LEICESTER, United Kingdom – An audit of the safeguarding standards of the Archdiocese of St. Andrews and Edinburgh found it had “clearer and more transparent structures and processes,” but noted more work is needed in “rebuilding trust.”

The audit was commissioned from the Social Care Institute for Excellence (SCIE)/Children in Scotland (CiS) by the Catholic Church in Scotland with the aim of supporting safeguarding improvements.

It said “the vision of external scrutiny and independence in safeguarding policies and practices” set out in the recommendations of the 2015 report from the McLellan Commission –  set up by the bishops in 2013 to review safeguarding policies in the Catholic Church in Scotland – “has yet to be fully realized and without some external scrutiny, concerns about conflicts of interest, and the protection of certain individuals for whatever reason will continue and possibly remain unchallenged.”

The audit, released on Thursday, also pointed out that there “does not appear to be a process or mechanism by which those who have experienced the safeguarding process, whether as a survivor of abuse or against whom an allegation has been made, can inform how practice can be developed.”

The archdiocese had been left reeling in 2013, when its then archbishop, Cardinal Keith O’Brien, was accused by three priests and a former priest of inappropriate contact dating back to the 1980s. The cardinal soon resigned; he left Scotland and died in 2018.

The audit said the resignation of O’Brien and the decision taken by the Holy See that he should leave Scotland meant that he had not had to account for his actions through either canonical or civil procedures.

“This has left individuals without the necessary closure to allow the process of healing to begin. It is not unexpected that survivors were skeptical about changes more broadly but were cautiously optimistic about changes being made locally within parishes due to training and reporting procedures,” the document said.

The audit noted that progress has been made “in difficult circumstances in terms of the management of the Archdiocese under the previous Archbishop, the wider ramifications of court cases against priests in other areas in Scotland and the continuing media attention on the Catholic Church within Scotland and internationally.”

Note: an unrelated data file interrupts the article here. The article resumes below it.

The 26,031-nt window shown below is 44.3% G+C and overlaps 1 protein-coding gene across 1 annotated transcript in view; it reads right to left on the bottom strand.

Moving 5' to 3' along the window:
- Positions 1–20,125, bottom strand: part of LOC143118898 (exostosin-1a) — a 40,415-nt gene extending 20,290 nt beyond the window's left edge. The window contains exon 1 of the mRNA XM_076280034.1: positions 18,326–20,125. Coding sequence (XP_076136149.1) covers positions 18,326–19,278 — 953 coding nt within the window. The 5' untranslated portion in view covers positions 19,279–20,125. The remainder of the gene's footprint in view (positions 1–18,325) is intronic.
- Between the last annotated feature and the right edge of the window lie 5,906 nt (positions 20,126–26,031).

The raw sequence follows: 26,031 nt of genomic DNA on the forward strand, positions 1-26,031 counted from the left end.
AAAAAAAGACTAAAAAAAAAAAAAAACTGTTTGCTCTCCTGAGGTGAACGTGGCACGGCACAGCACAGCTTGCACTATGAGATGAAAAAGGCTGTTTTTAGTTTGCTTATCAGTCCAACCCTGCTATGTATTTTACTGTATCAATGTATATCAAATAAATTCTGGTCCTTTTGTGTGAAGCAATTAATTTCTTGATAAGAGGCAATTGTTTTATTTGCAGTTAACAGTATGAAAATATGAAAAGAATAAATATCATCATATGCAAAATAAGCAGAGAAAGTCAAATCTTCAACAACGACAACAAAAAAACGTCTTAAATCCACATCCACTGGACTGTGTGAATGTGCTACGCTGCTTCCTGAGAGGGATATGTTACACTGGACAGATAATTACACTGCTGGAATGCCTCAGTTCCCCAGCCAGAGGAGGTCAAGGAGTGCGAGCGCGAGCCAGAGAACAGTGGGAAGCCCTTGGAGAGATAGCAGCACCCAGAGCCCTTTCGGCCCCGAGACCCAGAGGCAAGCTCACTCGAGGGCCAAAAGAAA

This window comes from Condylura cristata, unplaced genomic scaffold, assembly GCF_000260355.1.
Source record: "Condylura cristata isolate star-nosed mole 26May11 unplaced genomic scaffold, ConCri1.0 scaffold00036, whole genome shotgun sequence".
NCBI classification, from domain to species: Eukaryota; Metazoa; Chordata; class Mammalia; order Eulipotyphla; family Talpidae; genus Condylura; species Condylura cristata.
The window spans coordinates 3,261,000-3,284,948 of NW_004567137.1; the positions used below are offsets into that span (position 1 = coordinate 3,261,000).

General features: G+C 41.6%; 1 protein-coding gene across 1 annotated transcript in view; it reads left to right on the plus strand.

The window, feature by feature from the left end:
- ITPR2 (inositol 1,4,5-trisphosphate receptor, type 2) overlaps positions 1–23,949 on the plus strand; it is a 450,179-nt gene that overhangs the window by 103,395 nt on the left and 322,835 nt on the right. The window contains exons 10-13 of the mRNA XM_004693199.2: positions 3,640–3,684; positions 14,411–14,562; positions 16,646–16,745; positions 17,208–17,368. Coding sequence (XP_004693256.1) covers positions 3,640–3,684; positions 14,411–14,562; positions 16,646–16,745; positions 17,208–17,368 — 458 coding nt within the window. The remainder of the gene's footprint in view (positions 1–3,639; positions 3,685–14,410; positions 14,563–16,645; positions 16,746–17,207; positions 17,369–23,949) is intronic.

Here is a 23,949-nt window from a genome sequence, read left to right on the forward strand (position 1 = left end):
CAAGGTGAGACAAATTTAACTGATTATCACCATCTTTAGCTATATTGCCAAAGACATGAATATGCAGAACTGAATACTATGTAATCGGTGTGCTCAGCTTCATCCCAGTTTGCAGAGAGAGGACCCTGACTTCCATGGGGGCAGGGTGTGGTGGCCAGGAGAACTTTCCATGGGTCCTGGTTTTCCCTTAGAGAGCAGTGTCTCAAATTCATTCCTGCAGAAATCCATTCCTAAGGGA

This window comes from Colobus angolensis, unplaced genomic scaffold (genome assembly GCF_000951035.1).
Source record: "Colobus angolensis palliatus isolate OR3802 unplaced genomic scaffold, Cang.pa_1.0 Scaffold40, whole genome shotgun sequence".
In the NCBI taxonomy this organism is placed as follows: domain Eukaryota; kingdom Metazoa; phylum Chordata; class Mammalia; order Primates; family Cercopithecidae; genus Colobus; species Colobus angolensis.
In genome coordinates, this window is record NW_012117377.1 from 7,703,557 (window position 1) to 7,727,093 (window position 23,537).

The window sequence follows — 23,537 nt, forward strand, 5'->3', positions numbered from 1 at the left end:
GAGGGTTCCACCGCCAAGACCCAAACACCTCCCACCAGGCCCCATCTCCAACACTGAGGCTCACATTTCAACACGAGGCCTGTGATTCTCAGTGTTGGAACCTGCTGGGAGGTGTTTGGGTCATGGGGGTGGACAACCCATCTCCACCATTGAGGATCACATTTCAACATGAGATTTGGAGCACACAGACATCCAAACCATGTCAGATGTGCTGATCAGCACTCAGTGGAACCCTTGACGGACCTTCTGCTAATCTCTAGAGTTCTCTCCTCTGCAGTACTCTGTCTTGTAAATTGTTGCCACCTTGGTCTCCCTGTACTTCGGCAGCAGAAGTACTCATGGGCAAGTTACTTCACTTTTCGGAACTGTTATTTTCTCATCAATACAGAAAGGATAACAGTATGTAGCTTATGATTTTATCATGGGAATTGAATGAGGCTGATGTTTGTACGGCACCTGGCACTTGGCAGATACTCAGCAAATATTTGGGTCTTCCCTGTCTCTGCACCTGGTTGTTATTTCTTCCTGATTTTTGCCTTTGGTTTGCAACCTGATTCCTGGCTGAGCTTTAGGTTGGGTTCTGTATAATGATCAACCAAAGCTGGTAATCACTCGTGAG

It said the improvements in safeguarding standards include: “Clearer and more transparent structures and processes, good working relationships with external agencies, new training, better record keeping and improving links between the archdiocese, deaneries and the parishes.”

“These improvements and the work of the safeguarding office need to be owned by the Archdiocese to ensure that the changes continue to be embedded, and that safeguarding remains a priority. A clear strategic level plan would assist with this and could include the concepts of a more restorative approach in order to better support, as well as challenge, on safeguarding,” the audit continued.

Archbishop Leo Cushley, the current head of the Archdiocese of St. Andrews and Edinburgh responded to the audit by saying it “is the responsibility of all people in our church community, clergy and laity alike, to ensure the church is a safe and welcoming place for everyone and that children and vulnerable adults are protected.”

“Each of our parishes has a safeguarding coordinator, working with approved volunteers, who support our priests and I extend my thanks to them for their excellent work. Safeguarding in the church is a priority and I believe that is reflected in the processes our Archdiocese has implemented and continues to develop,” he continued.

An audit was also conducted of the Diocese of Galloway, where the pedophile priest Paul Moore was the subject of a 2013 BBC Scotland expose of his crimes. The BBC said he told his bishop about his activities in 1996 but was not removed from ministry. (The diocese disputes this, and says he was removed from active ministry after the disclosure.) Moore is currently in prison for abusing three boys and was removed from the priesthood in 2019.

The Galloway audit noted that abuse survivors said the diocese’s “failure to immediately report [the priest’s abuse] to the police played a part in the significant time (over 20 years) that it took for Paul Moore to be prosecuted and convicted, and further that following the initial disclosure, the diocese did not restrict Paul Moore’s activities so as to minimize the risks he posed.”

The audit encouraged the diocese to continue to work with survivors’ organizations to help overcome “contradictory narratives” of the Moore case.

Follow Charles Collins on Twitter: @CharlesinRome

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